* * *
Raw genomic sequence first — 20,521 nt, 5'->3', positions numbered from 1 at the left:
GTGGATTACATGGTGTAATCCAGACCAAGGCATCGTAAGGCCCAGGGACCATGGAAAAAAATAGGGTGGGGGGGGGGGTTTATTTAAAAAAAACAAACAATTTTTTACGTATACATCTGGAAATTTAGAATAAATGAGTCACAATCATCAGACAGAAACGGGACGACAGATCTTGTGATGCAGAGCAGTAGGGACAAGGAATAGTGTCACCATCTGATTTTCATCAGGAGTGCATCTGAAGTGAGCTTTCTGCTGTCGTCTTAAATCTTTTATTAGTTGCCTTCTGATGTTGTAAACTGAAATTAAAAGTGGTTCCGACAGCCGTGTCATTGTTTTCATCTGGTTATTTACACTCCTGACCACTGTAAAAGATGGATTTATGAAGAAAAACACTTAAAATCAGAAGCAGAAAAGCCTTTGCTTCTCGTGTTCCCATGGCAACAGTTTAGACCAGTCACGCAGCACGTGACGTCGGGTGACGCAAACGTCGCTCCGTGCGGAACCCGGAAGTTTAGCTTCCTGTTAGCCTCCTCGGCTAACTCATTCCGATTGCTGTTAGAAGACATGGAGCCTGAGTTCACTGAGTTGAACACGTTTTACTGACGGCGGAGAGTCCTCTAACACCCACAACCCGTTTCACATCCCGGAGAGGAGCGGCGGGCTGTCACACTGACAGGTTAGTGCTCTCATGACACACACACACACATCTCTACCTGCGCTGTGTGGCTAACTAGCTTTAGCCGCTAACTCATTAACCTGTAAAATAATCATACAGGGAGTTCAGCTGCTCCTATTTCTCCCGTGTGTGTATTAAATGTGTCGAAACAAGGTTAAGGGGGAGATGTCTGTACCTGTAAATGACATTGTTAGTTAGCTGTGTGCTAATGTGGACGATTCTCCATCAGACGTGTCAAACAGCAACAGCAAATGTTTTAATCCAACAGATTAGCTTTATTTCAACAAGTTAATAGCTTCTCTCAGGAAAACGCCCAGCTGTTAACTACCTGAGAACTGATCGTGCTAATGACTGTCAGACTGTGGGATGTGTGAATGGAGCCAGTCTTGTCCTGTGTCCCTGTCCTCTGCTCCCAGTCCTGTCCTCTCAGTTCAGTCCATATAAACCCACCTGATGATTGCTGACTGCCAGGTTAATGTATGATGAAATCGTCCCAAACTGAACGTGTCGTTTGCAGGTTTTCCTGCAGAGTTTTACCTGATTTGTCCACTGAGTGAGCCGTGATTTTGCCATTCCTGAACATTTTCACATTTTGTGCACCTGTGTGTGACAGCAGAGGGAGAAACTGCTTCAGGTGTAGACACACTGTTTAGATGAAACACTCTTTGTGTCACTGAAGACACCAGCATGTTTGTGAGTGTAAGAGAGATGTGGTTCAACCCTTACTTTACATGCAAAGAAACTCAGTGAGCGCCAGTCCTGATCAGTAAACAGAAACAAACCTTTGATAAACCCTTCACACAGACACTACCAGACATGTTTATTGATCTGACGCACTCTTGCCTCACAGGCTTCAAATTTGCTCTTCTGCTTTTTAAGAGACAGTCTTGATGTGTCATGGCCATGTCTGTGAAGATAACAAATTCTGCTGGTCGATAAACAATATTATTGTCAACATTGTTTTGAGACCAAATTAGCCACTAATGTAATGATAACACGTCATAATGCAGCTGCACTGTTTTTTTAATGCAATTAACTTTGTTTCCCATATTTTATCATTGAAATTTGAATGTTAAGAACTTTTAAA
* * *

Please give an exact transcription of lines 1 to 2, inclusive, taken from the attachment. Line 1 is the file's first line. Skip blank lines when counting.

Raw genomic sequence first — 20,521 nt, 5'->3', positions numbered from 1 at the left:
GTGGATTACATGGTGTAATCCAGACCAAGGCATCGTAAGGCCCAGGGACCATGGAAAAAAATAGGGTGGGGGGGGGGGTTTATTTAAAAAAAACAAACAATTTTTTACGTATACATCTGGAAATTTAGAATAAATGAGTCACAATCATCAGACAGAAACGGGACGACAGATCTTGTGATGCAGAGCAGTAGGGACAAGGAATAGTGTCACCATCTGATTTTCATCAGGAGTGCATCTGAAGTGAGCTTTCTGCTGTCGTCTTAAATCTTTTATTAGTTGCCTTCTGATGTTGTAAACTGAAATTAAAAGTGGTTCCGACAGCCGTGTCATTGTTTTCATCTGGTTATTTACACTCCTGACCACTGTAAAAGATGGATTTATGAAGAAAAACACTTAAAATCAGAAGCAGAAAAGCCTTTGCTTCTCGTGTTCCCATGGCAACAGTTTAGACCAGTCACGCAGCACGTGACGTCGGGTGACGCAAACGTCGCTCCGTGCGGAACCCGGAAGTTTAGCTTCCTGTTAGCCTCCTCGGCTAACTCATTCCGATTGCTGTTAGAAGACATGGAGCCTGAGTTCACTGAGTTGAACACGTTTTACTGACGGCGGAGAGTCCTCTAACACCCACAACCCGTTTCACATCCCGGAGAGGAGCGGCGGGCTGTCACACTGACAGGTTAGTGCTCTCATGACACACACACACACATCTCTACCTGCGCTGTGTGGCTAACTAGCTTTAGCCGCTAACTCATTAACCTGTAAAATAATCATACAGGGAGTTCAGCTGCTCCTATTTCTCCCGTGTGTGTATTAAATGTGTCGAAACAAGGTTAAGGGGGAGATGTCTGTACCTGTAAATGACATTGTTAGTTAGCTGTGTGCTAATGTGGACGATTCTCCATCAGACGTGTCAAACAGCAACAGCAAATGTTTTAATCCAACAGATTAGCTTTATTTCAACAAGTTAATAGCTTCTCTCAGGAAAACGCCCAGCTGTTAACTACCTGAGAACTGATCGTGCTAATGACTGTCAGACTGTGGGATGTGTGAATGGAGCCAGTCTTGTCCTGTGTCCCTGTCCTCTGCTCCCAGTCCTGTCCTCTCAGTTCAGTCCATATAAACCCACCTGATGATTGCTGACTGCCAGGTTAATGTATGATGAAATCGTCCCAAACTGAACGTGTCGTTTGCAGGTTTTCCTGCAGAGTTTTACCTGATTTGTCCACTGAGTGAGCCGTGATTTTGCCATTCCTGAACATTTTCACATTTTGTGCACCTGTGTGTGACAGCAGAGGGAGAAACTGCTTCAGGTGTAGACACACTGTTTAGATGAAACACTCTTTGTGTCACTGAAGACACCAGCATGTTTGTGAGTGTAAGAGAGATGTGGTTCAACCCTTACTTTACATGCAAAGAAACTCAGTGAGCGCCAGTCCTGATCAGTAAACAGAAACAAACCTTTGATAAACCCTTCACACAGACACTACCAGACATGTTTATTGATCTGACGCACTCTTGCCTCACAGGCTTCAAATTTGCTCTTCTGCTTTTTAAGAGACAGTCTTGATGTGTCATGGCCATGTCTGTGAAGATAACAAATTCTGCTGGTCGATAAACAATATTATTGTCAACATTGTTTTGAGACCAAATTAGCCACTAATGTAATGATAACACGTCATAATGCAGCTGCACTGTTTTTTTAATGCAATTAACTTTGTTTCCCATATTTTATCATTGAAATTTGAATGTTAAGAACTTTTAAA